Violin compatible sports
We need exercise to keep our bodies fit - but not all are compatible with, or even sensible, for playing the violin. I recently took up badminton again and am loving it. Its relatively low impact and hence, I hope it won't result in muscle build up that hampers my violin playing. Of course, there are hazards of injury, but that is probably true of all competitive sports.
What do you guys do to stay fit - other than go to the gym (which I find too boring) - what sports and how have they worked with your violin playing?
I play tennis! It's a great sport that won’t hurt you if you look after your technique, and if you don’t play with stiff racquets (<65 Ra) and stiff strings (multifilament and syn gut strings are great). Also, stringing at lower tensions is better for your arm. If you do otherwise, you’ll probably hurt your elbow or your shoulder.
Same as Miguel. Tennis. It's a great sport.
I don't care about being sensible -- it has to be something you enjoy in order to get the full benefit. For me, team sports are the only realistic option, because individual sports tend to cause me to ruminate and think depressive thoughts. So I play soccer and sometimes basketball. I know the risk of injury is high, but I'd rather take risks than hate my exercise.
Best sport ever invented - walking.
Does anyone know a violinist who is also a golfer? Highly compatible I should think.
It is hard to think of any sport that is a problem for violin playing. The main thing you have to do is try to avoid injuring your shoulders, arms or hands. Getting tennis elbow, shoulder bursitis, breaking your arm or getting some hand ailment is not going to help your violin playing, but those injuries result from how you do the sport rather than being intrinsic to the sport itself. I bicycle and work out on the elliptical; both avoid any real involvement of the hands arms or shoulders.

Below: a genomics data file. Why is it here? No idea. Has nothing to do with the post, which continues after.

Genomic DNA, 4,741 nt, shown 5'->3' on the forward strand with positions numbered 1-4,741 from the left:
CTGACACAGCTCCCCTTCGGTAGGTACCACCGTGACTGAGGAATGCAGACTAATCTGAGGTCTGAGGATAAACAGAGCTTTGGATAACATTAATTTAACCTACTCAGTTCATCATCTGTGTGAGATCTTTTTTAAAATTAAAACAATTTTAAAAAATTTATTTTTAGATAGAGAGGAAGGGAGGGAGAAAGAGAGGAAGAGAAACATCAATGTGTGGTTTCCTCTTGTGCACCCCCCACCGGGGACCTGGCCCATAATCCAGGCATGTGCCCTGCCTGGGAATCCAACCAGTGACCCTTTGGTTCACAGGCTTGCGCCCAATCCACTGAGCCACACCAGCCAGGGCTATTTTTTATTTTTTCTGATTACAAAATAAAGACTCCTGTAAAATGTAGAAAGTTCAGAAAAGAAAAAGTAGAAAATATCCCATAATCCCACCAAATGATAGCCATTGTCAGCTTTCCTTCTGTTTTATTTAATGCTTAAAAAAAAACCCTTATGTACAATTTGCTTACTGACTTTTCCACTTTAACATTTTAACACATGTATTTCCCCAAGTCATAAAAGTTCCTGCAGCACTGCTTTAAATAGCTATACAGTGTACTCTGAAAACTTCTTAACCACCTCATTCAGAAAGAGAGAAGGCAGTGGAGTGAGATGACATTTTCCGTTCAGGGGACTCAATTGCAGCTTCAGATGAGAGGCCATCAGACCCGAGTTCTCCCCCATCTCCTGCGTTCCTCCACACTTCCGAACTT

How about body-building Tom? Or related isometric sports. I remember someone who had problems playing because of the muscle buildup.
A round of golf is a good morning's violin practice spoiled.
I practice archery (mainly indoor). I shoot with barebow (no aim aids, balancing, etc), and i chose to shoot as a lefty, so to have a symmetric position relative to violin playing.
I really love boxing but I find I have to be really careful with actually damaging my hands, I couldn't practice one day because I had been training pretty hard the day before. It has never been too bad as of yet so fingers crossed it stays that way.
Gordon I don't think that walking was invented
I'm considering taking up frisbee golf.
Gordon wrote: "Best sport ever invented - walking."
Heifetz did tennis. Basketball should be included in the dangerous list for musicians. I broke a left hand finger doing basketball.
Like Joel, I broke a left finger playing basketball (in middle school).
I've had a saying now for 40 years: When in doubt, do Yoga
Agree with Nancy. The physical version of Yoga is very good, it helped me get through joint problems. I just would not call it a sport.
A similar topic came out a few years back and this seemed popular.
Mind, my aunt (aged 70) has done her knee in doing yoga (reverse warrior?), so it's not that good on your joints.
Elise - if you want your limbs to ache, try judo. A one-minute "fight" after a session of exercises was the longest minute of my life, and I ached all over for a week, recovering just in time for the next session. I soon decided "no pain, no gain" is a myth.
A few odds and ends come to mind -
TaiChi is a good companion activity. I do Sun style, it isn't as explosive as some other styles, good for flexibility and keeping arthritic joints moving. It's also fun, I combine with hiking as weather/schedule permits.
walking and pingpong (table tennis)
My personal "sports"/exercise generally include running/walking and hot yoga.